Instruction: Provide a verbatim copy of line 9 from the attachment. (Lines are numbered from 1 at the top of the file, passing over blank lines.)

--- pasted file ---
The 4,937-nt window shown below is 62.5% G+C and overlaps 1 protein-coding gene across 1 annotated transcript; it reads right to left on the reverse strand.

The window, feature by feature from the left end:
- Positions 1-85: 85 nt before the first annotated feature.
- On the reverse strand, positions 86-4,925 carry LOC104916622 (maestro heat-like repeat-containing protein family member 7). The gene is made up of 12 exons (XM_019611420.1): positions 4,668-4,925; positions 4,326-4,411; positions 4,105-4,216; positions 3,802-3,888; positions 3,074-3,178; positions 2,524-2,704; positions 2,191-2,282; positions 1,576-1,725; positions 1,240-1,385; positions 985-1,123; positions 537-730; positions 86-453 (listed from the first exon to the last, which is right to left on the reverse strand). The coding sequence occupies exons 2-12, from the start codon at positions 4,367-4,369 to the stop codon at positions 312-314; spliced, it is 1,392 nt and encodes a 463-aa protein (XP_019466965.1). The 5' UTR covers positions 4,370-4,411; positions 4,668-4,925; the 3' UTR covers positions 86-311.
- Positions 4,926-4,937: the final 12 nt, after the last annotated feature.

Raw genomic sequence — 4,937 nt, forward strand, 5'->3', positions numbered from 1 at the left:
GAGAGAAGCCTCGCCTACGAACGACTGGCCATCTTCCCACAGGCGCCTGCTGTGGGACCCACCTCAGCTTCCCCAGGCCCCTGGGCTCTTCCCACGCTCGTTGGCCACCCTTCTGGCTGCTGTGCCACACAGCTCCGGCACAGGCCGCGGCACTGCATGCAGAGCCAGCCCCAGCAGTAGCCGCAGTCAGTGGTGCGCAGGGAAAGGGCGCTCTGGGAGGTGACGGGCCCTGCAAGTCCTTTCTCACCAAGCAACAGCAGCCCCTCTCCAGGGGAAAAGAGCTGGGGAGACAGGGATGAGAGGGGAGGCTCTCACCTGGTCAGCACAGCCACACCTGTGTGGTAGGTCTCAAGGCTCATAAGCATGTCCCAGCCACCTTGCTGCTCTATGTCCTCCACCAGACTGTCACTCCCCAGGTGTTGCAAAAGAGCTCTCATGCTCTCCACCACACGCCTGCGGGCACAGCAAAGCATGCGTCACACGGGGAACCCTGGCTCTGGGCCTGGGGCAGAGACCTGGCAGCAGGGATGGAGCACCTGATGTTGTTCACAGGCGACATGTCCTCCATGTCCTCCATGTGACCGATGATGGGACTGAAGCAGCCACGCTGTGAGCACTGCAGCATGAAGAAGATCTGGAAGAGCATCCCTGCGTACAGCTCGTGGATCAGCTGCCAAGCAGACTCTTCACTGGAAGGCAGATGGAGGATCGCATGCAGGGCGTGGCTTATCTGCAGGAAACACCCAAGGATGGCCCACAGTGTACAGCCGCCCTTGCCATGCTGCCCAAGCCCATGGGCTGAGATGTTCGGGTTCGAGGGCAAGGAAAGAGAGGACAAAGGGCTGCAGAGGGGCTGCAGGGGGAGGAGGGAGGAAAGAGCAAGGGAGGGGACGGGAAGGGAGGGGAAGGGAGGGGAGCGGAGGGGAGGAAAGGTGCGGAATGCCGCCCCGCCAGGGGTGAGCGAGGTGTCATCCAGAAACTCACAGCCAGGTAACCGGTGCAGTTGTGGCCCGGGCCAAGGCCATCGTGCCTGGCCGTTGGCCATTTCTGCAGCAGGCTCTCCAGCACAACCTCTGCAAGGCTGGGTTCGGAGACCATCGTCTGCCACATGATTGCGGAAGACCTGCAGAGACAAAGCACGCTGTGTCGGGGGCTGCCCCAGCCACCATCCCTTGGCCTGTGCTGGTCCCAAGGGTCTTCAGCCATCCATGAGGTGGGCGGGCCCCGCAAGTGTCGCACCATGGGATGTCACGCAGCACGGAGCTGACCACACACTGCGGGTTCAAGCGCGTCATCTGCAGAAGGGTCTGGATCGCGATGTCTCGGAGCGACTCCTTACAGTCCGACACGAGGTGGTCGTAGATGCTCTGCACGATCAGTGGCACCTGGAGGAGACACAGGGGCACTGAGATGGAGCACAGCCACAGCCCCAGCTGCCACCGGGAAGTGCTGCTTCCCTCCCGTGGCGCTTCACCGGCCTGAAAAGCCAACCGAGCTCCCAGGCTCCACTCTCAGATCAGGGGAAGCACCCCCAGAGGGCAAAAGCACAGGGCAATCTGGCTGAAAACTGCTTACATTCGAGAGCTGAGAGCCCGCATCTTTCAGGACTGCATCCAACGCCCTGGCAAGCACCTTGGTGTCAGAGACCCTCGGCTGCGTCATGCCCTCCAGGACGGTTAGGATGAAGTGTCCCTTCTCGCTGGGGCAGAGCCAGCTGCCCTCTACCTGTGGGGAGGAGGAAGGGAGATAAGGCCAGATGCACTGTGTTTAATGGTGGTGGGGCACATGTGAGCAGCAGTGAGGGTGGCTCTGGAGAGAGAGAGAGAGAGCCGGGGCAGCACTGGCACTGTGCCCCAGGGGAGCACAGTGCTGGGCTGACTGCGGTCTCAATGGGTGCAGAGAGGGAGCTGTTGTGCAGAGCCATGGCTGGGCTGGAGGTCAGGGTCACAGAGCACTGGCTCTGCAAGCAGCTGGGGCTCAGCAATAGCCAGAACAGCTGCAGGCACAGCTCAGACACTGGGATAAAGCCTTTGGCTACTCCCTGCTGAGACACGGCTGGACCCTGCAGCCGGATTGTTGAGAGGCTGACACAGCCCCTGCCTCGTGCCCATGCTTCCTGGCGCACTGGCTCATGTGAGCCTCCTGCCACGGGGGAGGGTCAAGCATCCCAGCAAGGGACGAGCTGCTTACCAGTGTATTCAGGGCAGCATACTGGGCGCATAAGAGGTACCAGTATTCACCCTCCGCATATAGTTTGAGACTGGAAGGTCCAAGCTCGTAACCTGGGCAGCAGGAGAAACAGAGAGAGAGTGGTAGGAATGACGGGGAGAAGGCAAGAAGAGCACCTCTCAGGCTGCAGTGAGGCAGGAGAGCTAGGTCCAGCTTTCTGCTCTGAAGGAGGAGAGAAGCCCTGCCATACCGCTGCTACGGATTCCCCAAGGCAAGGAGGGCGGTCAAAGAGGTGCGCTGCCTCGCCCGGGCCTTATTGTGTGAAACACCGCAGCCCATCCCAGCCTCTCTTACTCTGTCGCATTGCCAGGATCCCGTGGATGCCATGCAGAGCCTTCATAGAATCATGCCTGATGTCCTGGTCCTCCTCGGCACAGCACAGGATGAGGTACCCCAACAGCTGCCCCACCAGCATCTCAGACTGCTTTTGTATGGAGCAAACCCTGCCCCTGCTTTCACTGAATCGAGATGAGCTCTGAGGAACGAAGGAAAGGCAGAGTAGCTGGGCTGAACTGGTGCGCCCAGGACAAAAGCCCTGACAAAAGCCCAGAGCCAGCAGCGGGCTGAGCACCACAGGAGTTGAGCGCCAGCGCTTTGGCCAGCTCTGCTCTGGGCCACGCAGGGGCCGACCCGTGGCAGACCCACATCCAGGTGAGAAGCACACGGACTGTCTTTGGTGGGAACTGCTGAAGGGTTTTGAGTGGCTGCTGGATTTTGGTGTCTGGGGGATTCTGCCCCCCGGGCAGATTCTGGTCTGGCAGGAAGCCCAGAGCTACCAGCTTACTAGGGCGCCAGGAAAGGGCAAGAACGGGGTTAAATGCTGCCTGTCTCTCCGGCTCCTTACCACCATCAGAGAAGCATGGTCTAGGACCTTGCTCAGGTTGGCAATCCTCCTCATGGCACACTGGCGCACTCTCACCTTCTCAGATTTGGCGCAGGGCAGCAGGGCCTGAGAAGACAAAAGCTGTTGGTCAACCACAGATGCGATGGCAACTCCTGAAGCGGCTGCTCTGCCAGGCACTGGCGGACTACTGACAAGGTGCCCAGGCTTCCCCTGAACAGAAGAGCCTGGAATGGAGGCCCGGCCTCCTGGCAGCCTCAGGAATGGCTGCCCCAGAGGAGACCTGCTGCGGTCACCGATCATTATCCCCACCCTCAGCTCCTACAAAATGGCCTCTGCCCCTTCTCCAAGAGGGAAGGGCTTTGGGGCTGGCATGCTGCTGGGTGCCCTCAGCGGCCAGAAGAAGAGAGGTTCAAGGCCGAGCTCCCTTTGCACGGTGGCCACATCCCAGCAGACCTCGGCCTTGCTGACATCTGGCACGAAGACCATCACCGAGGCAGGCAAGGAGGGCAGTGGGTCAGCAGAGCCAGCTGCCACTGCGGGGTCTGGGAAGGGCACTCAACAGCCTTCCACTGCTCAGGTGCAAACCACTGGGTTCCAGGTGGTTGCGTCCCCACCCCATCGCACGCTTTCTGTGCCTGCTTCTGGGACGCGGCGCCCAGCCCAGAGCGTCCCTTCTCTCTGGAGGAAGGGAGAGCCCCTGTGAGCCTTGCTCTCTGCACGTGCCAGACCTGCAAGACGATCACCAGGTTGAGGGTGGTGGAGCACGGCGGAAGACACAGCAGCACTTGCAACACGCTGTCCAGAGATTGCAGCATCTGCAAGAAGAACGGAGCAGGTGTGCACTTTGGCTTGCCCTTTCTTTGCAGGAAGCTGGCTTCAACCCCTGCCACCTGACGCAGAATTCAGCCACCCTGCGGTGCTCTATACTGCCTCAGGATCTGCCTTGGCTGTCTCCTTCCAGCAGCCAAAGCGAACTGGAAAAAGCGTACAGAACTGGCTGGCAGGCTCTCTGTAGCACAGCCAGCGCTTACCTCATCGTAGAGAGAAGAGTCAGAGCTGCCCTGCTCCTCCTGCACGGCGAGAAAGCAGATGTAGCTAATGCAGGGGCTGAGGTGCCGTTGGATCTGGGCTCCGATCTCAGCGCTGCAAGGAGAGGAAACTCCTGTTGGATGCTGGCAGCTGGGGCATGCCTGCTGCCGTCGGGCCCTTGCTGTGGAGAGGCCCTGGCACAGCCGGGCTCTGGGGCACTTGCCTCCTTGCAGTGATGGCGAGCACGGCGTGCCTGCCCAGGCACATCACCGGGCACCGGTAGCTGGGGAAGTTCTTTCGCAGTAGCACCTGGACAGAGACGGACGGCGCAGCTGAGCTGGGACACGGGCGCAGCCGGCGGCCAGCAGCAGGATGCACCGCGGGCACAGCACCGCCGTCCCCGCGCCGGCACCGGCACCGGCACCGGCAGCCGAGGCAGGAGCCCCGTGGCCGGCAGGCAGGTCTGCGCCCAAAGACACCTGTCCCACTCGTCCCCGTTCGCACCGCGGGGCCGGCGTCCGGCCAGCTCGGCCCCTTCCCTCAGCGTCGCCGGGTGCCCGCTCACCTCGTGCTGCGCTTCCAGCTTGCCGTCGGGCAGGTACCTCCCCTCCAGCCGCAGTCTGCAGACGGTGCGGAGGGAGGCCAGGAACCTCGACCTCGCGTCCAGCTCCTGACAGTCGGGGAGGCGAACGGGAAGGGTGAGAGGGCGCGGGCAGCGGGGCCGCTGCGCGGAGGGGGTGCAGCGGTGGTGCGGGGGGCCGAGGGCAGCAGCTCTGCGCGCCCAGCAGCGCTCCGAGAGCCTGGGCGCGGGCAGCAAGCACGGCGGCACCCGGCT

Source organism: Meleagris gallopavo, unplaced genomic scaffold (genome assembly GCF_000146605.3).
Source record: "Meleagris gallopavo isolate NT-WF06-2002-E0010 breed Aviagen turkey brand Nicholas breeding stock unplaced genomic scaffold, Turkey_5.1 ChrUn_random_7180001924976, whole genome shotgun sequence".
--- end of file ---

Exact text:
Source record: "Meleagris gallopavo isolate NT-WF06-2002-E0010 breed Aviagen turkey brand Nicholas breeding stock unplaced genomic scaffold, Turkey_5.1 ChrUn_random_7180001924976, whole genome shotgun sequence".